Yet, in contrasting the values of Truth vs. People, the rabbis of old encourage us to consider the idea that the truth should sometimes be trumped by other values, including the need to foster community. Perhaps this type of balance is the broader Truth of Jewish living. ♦

Leading from Within: Aaron and the Golden Calf

Leviticus Rabbah 7:1

א”ר אסי מלמד שהיה אהרן נוטל קרבנם ופוחסו לפניהם ואומר להם דעו שאין בו ממש הוא שמשה אמר לאהרן (שמות לב) מה עשה לך העם הזה אמר לו מוטב היה להן שידונו שוגגין ואל ידונו מזידים הוא שהקב”ה אמר למשה (שם שמות לב) מי אשר חטא לי אמחנו מספרי הה”ד (דברים ט:כ) ובאהרן התאנף ה’ מאד להשמידו וגו’.

R. Assi said: Scripture teaches, by inference, that Aaron took a hammer and battered it [the Golden Calf] in their presence and said to them: “Know ye that there is nothing real in it!” That is what Moses alluded to when he said to Aaron: “What did this people do unto you, that you have brought a great sin upon them?” (Ex. 32:21). Better that Israel be judged as having sinned in error, than as having sinned presumptuously. That was also why the Holy One, Blessed be He, said to Moses: Whoever has sinned against Me, him will I blot out from My book (ibid. 33). This too, is indicated by what is written: “Moreover, the Lord was very angry with Aaron to have destroyed him” (Deut. 9:20).

Leviticus Rabbah 10:3

וירא אהרן מה ראה אמר אהרן אם בונין הן אותו הסרחון נתלה בהן מוטב שיתלה הסרחון בי ולא בישראל רבי אבא בר יודן בשם ר’ אבא משל לבן מלכים שנתגאה לבו עליו ולקח את הסייף לחתך את אביו א”ל פדגוגו אל תייגע את עצמך תן לי ואני חותך הציץ המלך עליו א”ל יודע אני להיכן היתה כוונתך מוטב שיתלה הסרחון בך ולא בבני חייך מן פלטין דידי לית את זייע ומותר פתורי את אכיל עשרים וארבע אנונס את נסיב כך מן פלטין דילי לית את זייע ומן המקדש לא יצא ומותר פתורי את אכיל והנותר מן המנחה עשרים וארבעה אנונס את נסיב אלו כ”ד מתנות כהונה שניתנו לאהרן ולבניו אמר לו הקב”ה לאהרן אהבת צדק אהבת לצדק את בני ושנאת מלחייבן על כן משחך אלקים אלקיך אמר לו חייך שמכל שבטו של לוי לא נבחר לכהונה גדולה אלא אתה.

“And Aaron saw this” – What did Aaron see? He saw [the situation thus]: If they build it, the sin will attach to them; better that the stench should attach to me and not to Israel. Rabbi Abba bar Yudin said in the name of Rav Abba: This may be compared to the case of a king’s son who became very overbearing and took a sword to cut his father. Said the son’s tutor to him: “Do not trouble yourself, leave it to me and I shall cut him.” The king glanced at the tutor and said to him: “I know what your intention was, namely, that you thought it better that the sin should attach to you rather than to my son. As you live, you shall not leave my palace, and that which remains over from my table you shall eat, 24 perquisites will you receive.” So, too with Aaron, “You shall not leave my palace,” is paralleled by “He shall not go out of the sanctuary” (Lev. 21:12). “And that which remains over from my table, you shall eat,” is [paralleled by] “That which is left of the meal-offering shall be Aaron’s and his sons’” (ibid. 3); “24 perquisites you will receive” is [paralleled by] the 24 gifts of the priesthood assigned to Aaron and his sons. The Holy One, Blessed be He, said to Aaron, “You have loved righteousness and hated wickedness, you have loved to keep my children guiltless and hated letting them be condemned as guilty. Therefore God has anointed you with the oil of gladness above your fellows.” He said to him, “As you live, out of the whole tribe of Levi, none is chosen for the High Priesthood but you.” ♦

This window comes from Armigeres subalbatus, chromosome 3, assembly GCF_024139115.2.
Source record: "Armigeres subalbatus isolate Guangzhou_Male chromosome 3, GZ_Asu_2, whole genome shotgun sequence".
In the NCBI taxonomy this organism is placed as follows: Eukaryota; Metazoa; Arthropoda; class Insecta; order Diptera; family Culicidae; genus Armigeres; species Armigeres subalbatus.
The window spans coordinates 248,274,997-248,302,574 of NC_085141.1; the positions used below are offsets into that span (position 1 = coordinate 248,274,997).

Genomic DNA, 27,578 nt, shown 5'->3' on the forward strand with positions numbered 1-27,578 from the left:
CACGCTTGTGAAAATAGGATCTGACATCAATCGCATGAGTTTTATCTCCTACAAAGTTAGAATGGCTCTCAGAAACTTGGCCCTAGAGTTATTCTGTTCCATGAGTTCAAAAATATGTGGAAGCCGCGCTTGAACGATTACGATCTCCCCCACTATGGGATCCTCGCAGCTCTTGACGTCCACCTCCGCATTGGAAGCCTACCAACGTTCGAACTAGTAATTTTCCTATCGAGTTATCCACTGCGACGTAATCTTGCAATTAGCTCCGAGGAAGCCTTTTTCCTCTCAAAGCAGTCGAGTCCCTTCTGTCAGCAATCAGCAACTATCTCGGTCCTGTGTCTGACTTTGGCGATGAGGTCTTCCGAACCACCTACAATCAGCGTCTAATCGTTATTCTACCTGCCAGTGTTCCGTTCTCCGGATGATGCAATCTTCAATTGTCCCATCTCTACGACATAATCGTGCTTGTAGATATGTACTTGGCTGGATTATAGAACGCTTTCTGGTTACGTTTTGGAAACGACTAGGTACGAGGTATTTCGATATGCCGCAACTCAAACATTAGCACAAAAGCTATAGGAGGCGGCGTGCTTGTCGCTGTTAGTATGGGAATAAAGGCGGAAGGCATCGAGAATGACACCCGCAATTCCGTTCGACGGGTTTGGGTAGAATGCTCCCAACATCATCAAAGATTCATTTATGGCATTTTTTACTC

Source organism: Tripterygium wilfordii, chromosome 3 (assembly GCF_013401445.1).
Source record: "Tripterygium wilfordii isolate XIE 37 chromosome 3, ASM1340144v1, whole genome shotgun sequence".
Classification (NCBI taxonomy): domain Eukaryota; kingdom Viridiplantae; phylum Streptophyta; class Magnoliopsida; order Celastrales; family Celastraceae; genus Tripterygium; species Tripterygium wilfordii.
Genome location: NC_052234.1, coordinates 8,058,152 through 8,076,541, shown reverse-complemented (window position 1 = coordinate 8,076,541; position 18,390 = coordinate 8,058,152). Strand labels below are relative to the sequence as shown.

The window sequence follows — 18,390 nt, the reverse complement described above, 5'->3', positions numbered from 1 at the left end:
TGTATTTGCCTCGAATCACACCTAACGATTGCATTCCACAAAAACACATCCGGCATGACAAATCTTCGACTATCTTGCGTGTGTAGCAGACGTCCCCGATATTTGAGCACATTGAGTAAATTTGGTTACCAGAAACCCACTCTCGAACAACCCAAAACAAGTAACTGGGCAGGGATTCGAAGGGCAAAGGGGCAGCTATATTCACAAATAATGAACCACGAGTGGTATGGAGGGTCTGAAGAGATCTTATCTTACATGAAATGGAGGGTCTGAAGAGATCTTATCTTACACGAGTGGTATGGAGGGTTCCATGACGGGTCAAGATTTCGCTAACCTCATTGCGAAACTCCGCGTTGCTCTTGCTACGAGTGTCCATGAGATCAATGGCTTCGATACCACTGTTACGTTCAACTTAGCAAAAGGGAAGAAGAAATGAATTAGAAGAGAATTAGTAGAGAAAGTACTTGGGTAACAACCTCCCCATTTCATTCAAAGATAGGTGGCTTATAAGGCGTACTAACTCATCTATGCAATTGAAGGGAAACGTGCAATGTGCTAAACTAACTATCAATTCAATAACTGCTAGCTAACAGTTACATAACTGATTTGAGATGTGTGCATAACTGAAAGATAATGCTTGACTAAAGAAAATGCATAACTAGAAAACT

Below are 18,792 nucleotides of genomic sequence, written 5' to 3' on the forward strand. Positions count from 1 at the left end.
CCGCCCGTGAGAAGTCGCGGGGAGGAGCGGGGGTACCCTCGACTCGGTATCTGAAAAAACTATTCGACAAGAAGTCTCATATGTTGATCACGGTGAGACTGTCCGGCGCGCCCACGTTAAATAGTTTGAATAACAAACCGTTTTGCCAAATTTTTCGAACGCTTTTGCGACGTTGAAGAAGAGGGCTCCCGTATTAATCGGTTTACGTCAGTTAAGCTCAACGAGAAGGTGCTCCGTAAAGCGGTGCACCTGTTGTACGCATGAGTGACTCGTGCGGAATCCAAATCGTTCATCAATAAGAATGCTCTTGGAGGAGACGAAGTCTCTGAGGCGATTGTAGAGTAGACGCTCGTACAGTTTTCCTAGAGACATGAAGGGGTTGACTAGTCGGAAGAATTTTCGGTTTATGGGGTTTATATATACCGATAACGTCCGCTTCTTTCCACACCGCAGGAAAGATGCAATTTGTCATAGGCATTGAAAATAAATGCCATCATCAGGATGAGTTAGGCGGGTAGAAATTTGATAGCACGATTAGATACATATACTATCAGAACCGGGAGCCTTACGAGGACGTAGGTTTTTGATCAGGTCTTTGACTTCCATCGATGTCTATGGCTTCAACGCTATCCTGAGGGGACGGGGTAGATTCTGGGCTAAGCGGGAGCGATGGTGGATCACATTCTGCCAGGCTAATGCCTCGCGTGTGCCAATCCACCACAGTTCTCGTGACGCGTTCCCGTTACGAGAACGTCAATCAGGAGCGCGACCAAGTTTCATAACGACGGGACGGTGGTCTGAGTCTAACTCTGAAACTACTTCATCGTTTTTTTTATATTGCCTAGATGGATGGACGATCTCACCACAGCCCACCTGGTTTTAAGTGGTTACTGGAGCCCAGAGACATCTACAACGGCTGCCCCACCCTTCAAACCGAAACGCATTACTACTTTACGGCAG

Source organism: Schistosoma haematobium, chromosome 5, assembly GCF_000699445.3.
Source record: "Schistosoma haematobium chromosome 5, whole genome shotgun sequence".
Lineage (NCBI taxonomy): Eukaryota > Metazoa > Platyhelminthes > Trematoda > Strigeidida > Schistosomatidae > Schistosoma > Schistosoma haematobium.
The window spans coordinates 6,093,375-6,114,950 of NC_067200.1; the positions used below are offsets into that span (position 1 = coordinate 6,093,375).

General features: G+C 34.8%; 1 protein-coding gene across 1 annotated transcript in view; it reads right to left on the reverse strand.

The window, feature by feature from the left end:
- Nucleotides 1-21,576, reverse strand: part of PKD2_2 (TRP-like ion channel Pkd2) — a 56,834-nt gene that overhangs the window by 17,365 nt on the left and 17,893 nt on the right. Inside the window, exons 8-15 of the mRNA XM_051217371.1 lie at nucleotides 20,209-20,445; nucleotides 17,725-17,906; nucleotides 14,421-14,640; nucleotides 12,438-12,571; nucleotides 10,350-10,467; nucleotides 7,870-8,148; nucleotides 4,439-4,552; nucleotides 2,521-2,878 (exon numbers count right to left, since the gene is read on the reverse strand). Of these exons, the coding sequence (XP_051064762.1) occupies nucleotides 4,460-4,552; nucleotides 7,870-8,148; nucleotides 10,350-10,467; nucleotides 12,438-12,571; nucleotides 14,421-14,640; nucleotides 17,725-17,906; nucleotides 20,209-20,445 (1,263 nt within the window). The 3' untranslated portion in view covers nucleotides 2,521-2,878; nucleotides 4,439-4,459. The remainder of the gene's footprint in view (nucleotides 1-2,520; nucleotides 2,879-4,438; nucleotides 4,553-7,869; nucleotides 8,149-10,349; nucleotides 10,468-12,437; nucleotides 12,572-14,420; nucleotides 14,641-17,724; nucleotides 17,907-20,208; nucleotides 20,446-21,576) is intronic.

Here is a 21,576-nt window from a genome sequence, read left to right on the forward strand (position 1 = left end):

Brigitte Dayan is Director of Alumni Network for the Wexner Foundation. She holds a BS and MS in Journalism from Northwestern University, and an MA in Bible from Yeshiva University. She can be reached at [email protected].
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Summer 2009